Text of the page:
McDonald’s latest campaign highlights the little changes they’ve made to the way they source their food over the last 20 years, by tapping into 1990s culture.
The campaign launches with a 90s Teletext inspired advert interrupting ad breaks across major networks during peak programming. The 30” spot will take over screens across the UK, and will read: “We’ve been using 100% British and Irish beef since you were booking your holidays on here.”
In addition to the Teletext takeover, two additional 30” ‘Keep Up With The Times’ films shot by Tim Godsall, will launch across TV and VOD. In both films, nostalgia is used to highlight the changes McDonald’s has made to the way they source their food. We see an office worker using a corded landline telephone to make calls, while working from a 90s computer, complete with a floppy disk drive and a Filofax. He’s given a McDonald’s breakfast, to which he replies “McDonald’s? Talk to the hand.” His colleague, very much in the present day, replies: “Oh get with it, Tony, the eggs in McMuffins have been free-range for over 20 years.” His mind changed, he tucks in, before sending a fax and making plans for a game of squash in true 90s fashion.
In the second film, we see a group of friends sitting down for dinner. When one friend is offered a McDonald’s, she says, “Whatever.” Her friends reassure her and encourage her to get with the times: “All McDonald’s burgers have been made with 100% British and Irish beef for over 20 years.”
Enlightened, she gladly takes a bite, before getting a message on her pager asking her to go the roller disco that evening.
In addition to the films, there’s a retro inspired media buy with old school digital banners popping up across the internet, 90s themed OOH posters on sites across the UK, with content that plays to pop-culture references from the past across radio and social. A partnership with The Times has also been organised, which consists of bringing back stories and front pages from past issues of the newspaper.
McDonald’s is also replicating its own website from the 90s to help tell their food quality journey from then until the present day. Retro trayliners and menu screen takeovers will also feature in restaurants across the UK.
OMD designed the media strategy to supercharge the impact of the campaign, making it unmissable with a full funnel approach to emphasise McDonald’s longstanding commitment to food quality. With the rapid pace of media change, many media channels and features now hold nostalgic associations. From targeting listeners of throwback era playlists on Spotify, to retro style display banners in digital, Leo Burnett’s throwback creative will be seen and heard across nostalgic media contexts to target the relevant audiences.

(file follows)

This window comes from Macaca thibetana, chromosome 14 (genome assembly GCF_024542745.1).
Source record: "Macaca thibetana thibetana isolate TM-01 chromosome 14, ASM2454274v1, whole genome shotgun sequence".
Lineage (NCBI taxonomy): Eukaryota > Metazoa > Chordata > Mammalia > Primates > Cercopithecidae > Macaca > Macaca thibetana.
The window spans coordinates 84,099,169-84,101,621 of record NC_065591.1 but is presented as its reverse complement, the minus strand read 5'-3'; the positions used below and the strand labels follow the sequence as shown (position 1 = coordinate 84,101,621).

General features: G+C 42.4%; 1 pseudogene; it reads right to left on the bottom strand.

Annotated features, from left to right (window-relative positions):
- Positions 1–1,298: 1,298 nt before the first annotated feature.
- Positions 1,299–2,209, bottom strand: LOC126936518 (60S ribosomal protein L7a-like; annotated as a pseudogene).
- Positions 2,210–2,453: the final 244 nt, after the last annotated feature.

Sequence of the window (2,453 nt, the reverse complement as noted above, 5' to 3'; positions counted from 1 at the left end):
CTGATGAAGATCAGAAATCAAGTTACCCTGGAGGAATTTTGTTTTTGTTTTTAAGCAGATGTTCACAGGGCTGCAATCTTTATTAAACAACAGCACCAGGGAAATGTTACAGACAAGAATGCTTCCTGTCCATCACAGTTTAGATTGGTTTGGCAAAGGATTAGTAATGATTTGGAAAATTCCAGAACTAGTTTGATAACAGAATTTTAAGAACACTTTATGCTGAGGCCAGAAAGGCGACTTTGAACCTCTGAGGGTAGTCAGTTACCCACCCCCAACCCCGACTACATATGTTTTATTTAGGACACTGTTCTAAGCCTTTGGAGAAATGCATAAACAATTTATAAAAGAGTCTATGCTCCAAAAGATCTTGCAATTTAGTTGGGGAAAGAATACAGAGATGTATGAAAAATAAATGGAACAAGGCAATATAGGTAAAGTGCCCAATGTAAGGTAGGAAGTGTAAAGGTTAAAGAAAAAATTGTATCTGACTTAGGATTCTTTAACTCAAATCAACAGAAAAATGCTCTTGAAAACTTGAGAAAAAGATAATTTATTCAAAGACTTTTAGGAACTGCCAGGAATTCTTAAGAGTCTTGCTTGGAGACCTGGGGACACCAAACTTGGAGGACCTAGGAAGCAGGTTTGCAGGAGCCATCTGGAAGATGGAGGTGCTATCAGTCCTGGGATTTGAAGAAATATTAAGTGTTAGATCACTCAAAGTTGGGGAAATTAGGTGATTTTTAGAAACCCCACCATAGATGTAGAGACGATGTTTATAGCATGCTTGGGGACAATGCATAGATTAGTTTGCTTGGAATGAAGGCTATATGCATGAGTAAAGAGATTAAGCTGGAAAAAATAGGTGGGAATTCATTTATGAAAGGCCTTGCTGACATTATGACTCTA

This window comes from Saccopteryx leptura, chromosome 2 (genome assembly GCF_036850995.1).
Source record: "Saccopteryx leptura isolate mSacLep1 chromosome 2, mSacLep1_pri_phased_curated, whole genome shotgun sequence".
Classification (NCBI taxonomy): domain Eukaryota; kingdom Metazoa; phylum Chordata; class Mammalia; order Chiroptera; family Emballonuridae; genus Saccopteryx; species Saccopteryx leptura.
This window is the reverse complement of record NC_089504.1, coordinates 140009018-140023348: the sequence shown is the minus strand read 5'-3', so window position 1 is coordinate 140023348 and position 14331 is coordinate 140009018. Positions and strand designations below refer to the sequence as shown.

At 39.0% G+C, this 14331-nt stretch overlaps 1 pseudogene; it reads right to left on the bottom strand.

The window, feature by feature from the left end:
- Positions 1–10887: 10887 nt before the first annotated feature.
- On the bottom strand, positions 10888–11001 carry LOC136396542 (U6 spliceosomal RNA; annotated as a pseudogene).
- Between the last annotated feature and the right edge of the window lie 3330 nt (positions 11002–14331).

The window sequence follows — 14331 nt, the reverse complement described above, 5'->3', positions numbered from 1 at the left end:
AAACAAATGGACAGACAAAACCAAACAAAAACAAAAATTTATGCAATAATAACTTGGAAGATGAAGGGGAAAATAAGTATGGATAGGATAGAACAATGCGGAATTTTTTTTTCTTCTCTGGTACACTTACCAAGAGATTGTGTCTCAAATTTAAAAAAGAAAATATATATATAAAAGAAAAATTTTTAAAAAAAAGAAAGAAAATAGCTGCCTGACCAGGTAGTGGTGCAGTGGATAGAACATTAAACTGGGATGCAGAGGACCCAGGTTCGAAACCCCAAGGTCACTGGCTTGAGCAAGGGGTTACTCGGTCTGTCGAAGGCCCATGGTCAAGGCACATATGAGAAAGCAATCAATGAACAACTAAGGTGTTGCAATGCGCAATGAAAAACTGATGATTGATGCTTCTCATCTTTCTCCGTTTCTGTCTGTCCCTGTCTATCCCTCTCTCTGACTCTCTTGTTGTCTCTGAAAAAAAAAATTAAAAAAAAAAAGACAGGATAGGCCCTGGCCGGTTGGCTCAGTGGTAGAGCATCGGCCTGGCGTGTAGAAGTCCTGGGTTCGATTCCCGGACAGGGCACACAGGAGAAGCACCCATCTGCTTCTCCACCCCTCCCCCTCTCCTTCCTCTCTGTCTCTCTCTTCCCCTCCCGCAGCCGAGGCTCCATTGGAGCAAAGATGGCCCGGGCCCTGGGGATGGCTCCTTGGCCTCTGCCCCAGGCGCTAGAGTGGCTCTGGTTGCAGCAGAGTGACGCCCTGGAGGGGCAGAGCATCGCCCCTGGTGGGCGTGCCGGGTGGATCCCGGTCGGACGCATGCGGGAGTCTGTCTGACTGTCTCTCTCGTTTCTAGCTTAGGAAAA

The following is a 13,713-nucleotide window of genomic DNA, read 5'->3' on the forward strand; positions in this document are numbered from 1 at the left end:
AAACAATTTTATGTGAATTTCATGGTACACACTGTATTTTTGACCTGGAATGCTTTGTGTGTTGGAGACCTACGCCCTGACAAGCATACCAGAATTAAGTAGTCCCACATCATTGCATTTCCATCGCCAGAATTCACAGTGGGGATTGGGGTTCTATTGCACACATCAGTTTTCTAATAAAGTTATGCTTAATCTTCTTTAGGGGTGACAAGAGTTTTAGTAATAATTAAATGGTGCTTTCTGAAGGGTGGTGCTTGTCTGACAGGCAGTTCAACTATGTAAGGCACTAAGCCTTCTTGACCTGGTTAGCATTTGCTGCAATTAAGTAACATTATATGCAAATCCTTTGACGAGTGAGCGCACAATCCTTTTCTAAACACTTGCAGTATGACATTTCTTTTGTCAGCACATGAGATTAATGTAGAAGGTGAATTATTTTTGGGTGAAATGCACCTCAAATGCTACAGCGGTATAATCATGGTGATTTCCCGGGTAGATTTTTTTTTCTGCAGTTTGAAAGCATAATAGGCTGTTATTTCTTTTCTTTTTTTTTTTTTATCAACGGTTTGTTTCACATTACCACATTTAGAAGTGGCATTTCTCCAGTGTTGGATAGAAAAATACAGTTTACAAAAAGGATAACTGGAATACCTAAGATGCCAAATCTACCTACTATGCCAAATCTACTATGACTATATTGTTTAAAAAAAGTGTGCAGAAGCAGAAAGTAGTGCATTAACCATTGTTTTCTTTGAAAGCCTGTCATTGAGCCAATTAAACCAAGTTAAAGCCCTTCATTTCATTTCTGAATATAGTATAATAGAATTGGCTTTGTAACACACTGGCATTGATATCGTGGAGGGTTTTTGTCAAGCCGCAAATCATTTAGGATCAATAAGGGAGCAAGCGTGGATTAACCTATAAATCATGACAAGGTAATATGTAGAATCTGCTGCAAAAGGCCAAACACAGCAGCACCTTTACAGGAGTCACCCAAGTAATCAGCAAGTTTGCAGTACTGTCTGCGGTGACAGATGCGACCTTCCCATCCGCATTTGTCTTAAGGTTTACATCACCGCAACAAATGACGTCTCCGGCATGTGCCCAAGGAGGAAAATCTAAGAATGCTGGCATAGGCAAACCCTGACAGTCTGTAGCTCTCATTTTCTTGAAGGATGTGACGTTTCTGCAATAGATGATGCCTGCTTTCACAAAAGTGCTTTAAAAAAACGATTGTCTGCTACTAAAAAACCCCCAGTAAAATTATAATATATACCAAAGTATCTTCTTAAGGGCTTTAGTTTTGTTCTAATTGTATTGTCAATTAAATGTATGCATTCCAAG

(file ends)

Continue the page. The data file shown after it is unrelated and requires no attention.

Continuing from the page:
The campaign builds on its existing ‘Change A Little, Change A Lot’ platform, which McDonald’s worked with Leo Burnett to launch in October 2021, which highlights the fact that when McDonald’s and its customers decide to change something together, each small act quickly adds up to a lot. This campaign was created by Leo Burnett to support McDonald’s Plan For Change, a comprehensive business and sustainability strategy to help it achieve its aim of net zero emissions across its entire UK and Ireland business by 2040.
Hannah Pain, Head of Marketing – Brand Affinity, Trust & Family, at McDonald’s UK & Ireland, said: “McDonald’s has evolved a lot of the years, but not everyone has kept up with those changes. Our research showed that some people were still holding onto opinions of the brand that they’d formed 30 odd years ago. ’Keep Up With The Times’ is a fun and impactful campaign that uses nostalgia to talk to the nation about our long-standing commitments to food quality, channelling cultural references from the 90s to illustrate how long McDonald’s has used quality sourced ingredients.”
Mark Elwood, Executive Creative Director at Leo Burnett UK, said: “McDonald’s are constantly making changes to the way they source their food. Some customers are still stuck in the past in their views of McDonald’s. This campaign aims to change that by using humour and nostalgia as the trojan horse to hopefully help them change their minds.”
Source: Leo Burnett UK